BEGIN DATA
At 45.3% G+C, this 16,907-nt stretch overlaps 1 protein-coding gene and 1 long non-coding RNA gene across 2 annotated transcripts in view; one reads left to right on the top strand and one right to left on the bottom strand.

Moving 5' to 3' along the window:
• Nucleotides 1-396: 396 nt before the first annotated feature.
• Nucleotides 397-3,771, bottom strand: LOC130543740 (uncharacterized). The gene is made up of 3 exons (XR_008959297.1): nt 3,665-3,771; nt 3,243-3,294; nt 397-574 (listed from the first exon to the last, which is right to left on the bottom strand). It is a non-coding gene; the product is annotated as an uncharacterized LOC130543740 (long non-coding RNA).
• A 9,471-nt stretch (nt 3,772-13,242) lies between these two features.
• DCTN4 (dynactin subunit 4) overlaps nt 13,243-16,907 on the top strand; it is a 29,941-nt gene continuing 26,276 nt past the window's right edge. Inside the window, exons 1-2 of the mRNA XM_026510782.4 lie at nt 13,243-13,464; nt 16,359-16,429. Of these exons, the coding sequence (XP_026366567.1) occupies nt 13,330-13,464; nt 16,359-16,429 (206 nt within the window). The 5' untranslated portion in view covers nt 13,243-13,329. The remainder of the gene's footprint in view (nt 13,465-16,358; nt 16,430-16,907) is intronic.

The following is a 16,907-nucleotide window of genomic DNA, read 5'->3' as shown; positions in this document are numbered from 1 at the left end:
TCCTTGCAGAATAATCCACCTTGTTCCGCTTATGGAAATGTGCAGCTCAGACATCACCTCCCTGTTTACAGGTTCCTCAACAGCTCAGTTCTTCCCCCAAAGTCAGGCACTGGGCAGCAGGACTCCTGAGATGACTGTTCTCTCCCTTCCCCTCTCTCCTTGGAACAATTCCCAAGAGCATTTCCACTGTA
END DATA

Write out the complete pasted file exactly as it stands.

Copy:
At 45.3% G+C, this 16,907-nt stretch overlaps 1 protein-coding gene and 1 long non-coding RNA gene across 2 annotated transcripts in view; one reads left to right on the top strand and one right to left on the bottom strand.

Moving 5' to 3' along the window:
• Nucleotides 1-396: 396 nt before the first annotated feature.
• Nucleotides 397-3,771, bottom strand: LOC130543740 (uncharacterized). The gene is made up of 3 exons (XR_008959297.1): nt 3,665-3,771; nt 3,243-3,294; nt 397-574 (listed from the first exon to the last, which is right to left on the bottom strand). It is a non-coding gene; the product is annotated as an uncharacterized LOC130543740 (long non-coding RNA).
• A 9,471-nt stretch (nt 3,772-13,242) lies between these two features.
• DCTN4 (dynactin subunit 4) overlaps nt 13,243-16,907 on the top strand; it is a 29,941-nt gene continuing 26,276 nt past the window's right edge. Inside the window, exons 1-2 of the mRNA XM_026510782.4 lie at nt 13,243-13,464; nt 16,359-16,429. Of these exons, the coding sequence (XP_026366567.1) occupies nt 13,330-13,464; nt 16,359-16,429 (206 nt within the window). The 5' untranslated portion in view covers nt 13,243-13,329. The remainder of the gene's footprint in view (nt 13,465-16,358; nt 16,430-16,907) is intronic.

The following is a 16,907-nucleotide window of genomic DNA, read 5'->3' as shown; positions in this document are numbered from 1 at the left end:
TCCTTGCAGAATAATCCACCTTGTTCCGCTTATGGAAATGTGCAGCTCAGACATCACCTCCCTGTTTACAGGTTCCTCAACAGCTCAGTTCTTCCCCCAAAGTCAGGCACTGGGCAGCAGGACTCCTGAGATGACTGTTCTCTCCCTTCCCCTCTCTCCTTGGAACAATTCCCAAGAGCATTTCCACTGTA